Press Release date: 18th June 2019
From the stunning beaches to the scorching sun – The Canary Islands have so much to offer! And if you happen to be looking to do something a little energetic on your trip to the islands, there are plenty of distinct walking trails to check out.
So, why not explore the Canaries by foot and discover the famed landscapes along one of these top walking trails:
Isla de Lobos, located just 2km off the coast of Fuerteventura, is a tiny island boasting uninhabited nature. In 1865, a small human settlement was established, but currently, visitors must apply for a permit three days in advance in order to visit.
The permit allows you to stay on the island for four hours – more than enough time to cover the entire network of walking trails.
Pay a visit to the Marrajo saltpans, the lighthouses of Martino and Puertito as well as the remains of the old fishing settlement.
Length: 7 kms/2 hours
Elevation: 22 metres
Level of difficulty: Easy
Discover the dreamy landscape of Lanzarote along the Los Gracioseros trail. This route is used by local inhabitants as well as those of the outlying island of La Graciosa when they travel between the two.
Once you head off on the cobbled paths from the village of Yé towards Guinate, you will experience unparalleled views of both Lanzarote and el Río. The winding downward tracks are full of flora and fauna, unique to the island.
When you meet the water’s edge, make sure to take a dip in the cool sea before you start your journey back.
Length: 7kms/3 hours
Elevation: 358 metres
Level of difficulty: Medium to High
Ruta de la Plata
These century-old tracks were once used by islanders to get from one place to another or herd flocks to greener pastures. Over time, they became abandoned and they are now a popular walking trail.
The Ruta de Plata, whose surface varies between forest floor and stony pavements, takes you through pine forests with bursts of colourful tajinaste and succulent verodes.
During the route, you’ll be able to spot the Roque Nublo – one of the largest volcanic outgrops in the world.
At its highest point, the trail will lead you to a piece of overhanging rock known as the ‘Nublo window’ for the way it naturally frames the surrounding landscape and offers incredible views.
Length: 13kms/5 hours
Elevation: 838 metres
Level of difficulty: Medium
At 3,718 metres, El Teide is the highest mountain in Spain and the third highest volcano in the world. Classified as an UNESCO World Heritage Site, it has been formed over time by stratovolcanoes, caused by numerous lava eruptions. For this trek, you need to be in good physical shape and be prepared for the progressive change in altitude.
If you’re not too fussed about reaching the summit, or are perhaps visiting the area with your family – simply drive or take the cable car.
Whichever way you go, try and get to the upper levels a little before sunset so you can see the volcano casting its shadow over the entire island – this alone makes the trip worth it.
Length: 9kms/6 hours
Elevation: 1,194 metres
Level of difficulty: High
Caldera de Taburiente
The Taburiente Caldera is situated in the centre of La Palma, the Taburiente Caldera is characterised by the spectacular circle of peaks measuring almost 2,500 metres high.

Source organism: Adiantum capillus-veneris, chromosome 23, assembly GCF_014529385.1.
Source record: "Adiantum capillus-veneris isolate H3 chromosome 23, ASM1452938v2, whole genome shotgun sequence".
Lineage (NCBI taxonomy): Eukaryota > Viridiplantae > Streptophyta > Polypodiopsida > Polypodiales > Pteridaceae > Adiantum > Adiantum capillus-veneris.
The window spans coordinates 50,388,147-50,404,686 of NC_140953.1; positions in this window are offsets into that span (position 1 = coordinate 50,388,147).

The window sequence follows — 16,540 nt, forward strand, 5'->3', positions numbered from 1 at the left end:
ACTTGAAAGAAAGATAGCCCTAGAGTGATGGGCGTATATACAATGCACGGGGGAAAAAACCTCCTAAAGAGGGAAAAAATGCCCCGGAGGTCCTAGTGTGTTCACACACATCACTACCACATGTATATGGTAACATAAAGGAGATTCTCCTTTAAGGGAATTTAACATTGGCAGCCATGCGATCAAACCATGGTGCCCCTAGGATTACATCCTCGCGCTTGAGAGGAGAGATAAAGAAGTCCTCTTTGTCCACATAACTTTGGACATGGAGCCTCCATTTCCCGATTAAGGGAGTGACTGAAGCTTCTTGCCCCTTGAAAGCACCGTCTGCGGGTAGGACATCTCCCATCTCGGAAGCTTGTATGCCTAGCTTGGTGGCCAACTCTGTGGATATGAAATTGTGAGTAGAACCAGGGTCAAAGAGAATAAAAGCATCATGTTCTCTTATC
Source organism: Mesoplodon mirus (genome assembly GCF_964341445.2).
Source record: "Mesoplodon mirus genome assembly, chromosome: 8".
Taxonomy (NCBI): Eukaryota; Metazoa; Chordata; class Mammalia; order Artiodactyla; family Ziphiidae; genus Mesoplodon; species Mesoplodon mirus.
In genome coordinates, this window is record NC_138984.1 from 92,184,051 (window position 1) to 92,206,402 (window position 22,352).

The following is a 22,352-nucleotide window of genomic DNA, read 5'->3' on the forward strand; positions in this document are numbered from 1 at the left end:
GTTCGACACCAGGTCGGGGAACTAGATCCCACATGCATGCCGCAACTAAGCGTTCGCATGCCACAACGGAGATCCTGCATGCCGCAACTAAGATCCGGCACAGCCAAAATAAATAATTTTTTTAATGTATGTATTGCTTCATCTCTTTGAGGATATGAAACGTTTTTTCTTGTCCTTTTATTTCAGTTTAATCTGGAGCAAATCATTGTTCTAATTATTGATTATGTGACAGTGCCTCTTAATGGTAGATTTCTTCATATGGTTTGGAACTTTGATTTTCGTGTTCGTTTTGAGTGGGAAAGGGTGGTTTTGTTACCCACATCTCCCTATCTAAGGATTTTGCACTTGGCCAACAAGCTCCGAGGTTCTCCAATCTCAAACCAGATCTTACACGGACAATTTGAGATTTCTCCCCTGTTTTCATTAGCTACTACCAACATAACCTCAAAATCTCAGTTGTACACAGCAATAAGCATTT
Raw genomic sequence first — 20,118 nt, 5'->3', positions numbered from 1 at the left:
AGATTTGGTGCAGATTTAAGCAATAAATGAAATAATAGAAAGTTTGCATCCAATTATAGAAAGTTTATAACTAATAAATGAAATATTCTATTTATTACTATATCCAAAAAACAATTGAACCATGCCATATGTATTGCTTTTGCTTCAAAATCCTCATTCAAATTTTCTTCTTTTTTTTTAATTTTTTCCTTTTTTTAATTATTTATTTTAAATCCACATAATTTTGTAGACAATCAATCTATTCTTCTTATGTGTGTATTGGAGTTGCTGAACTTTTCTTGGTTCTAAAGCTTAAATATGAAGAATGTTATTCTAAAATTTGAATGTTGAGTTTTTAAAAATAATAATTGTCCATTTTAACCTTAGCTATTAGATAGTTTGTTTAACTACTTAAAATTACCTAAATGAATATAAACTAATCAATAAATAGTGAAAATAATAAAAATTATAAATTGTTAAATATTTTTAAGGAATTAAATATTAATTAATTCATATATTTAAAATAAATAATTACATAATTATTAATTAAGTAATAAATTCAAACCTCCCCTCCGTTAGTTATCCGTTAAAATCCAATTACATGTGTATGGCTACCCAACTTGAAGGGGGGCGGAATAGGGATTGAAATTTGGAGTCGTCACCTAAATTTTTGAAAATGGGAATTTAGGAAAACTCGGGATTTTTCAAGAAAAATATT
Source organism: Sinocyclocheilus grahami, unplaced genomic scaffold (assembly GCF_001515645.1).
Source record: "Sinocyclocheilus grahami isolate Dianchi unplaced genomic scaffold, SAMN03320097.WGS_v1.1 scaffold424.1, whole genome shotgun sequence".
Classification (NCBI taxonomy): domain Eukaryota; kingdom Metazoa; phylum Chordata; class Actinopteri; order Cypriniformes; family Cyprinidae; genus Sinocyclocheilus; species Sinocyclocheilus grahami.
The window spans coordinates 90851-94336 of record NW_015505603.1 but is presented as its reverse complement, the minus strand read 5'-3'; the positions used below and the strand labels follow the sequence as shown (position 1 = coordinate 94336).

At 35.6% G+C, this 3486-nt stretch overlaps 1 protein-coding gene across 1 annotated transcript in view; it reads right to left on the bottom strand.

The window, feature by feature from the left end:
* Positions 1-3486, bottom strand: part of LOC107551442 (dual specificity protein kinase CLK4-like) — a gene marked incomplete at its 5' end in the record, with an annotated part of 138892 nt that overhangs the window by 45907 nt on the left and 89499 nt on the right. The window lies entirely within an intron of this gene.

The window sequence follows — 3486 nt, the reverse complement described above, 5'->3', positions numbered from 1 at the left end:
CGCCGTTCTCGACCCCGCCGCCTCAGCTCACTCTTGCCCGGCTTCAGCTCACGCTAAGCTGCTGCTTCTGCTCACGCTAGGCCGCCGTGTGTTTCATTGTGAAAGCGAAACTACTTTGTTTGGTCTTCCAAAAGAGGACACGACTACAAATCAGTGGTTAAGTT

You can access the Caldera de Taburiente National Park via various steep paths hidden between pine trees and ravines.
Come prepared with proper mountain boots, water, sun protection and a wind and waterproof jacket, as the temperature drops considerably the higher you go.
For experienced hikers, the trek to the Roque de los Muchachos viewpoint, at 2,426 metres above sea level, takes you around the edge of the crater.
There are numerous companies that will guide you to the summit, whether in a car or on foot. The Roque de los Muchachos is one of the best places on the planet to observe the night sky, which is why there is an observatory on its summit.
Length: 11,5 kms/6.5 hours
Elevation: 2,426 metres
Level of difficulty: Medium
Contadero – Cedro
This hiking path through the valley of Parque Natural Garajonay allows you to experience the true nature of ancient, subtropical forests.
This trail is suitable for most levels, is well signposted and carries you along forest floor.
It finishes at El Cedro, a 150-metre-high waterfall which is a major water source for the farmers of the Hermigua valley. Towards the end of the route, you come across a chapel dating from 1935, which was originally built by an English governess.
It’s important to wear hiking boots, along with long pants to protect yourself from any spiny vegetation. Near the El Cedro waterfall, there are camping facilities and a casa rural where you can have a meal or even spend the night.
Length: 6kms/3.5 hours
Elevation: 551 metres
Level of difficulty: Medium
Camino de Jinama
Make sure to come prepared when walking this historic pathway. Known for its outstanding scenery, the Camino de Jinama is divided into two contrasting phases – the first being the most challenging and the second being significantly less difficult.
Witness unique juniper trees which have been twisted and doubled into weird and wonderful shapes by the strong El Hierro winds or check out the chapel of San Andrés – one of the oldest churches in the Canary Islands.
Length: 8kms/3 hours
Elevation: 885 metres
Level of difficulty: Difficult
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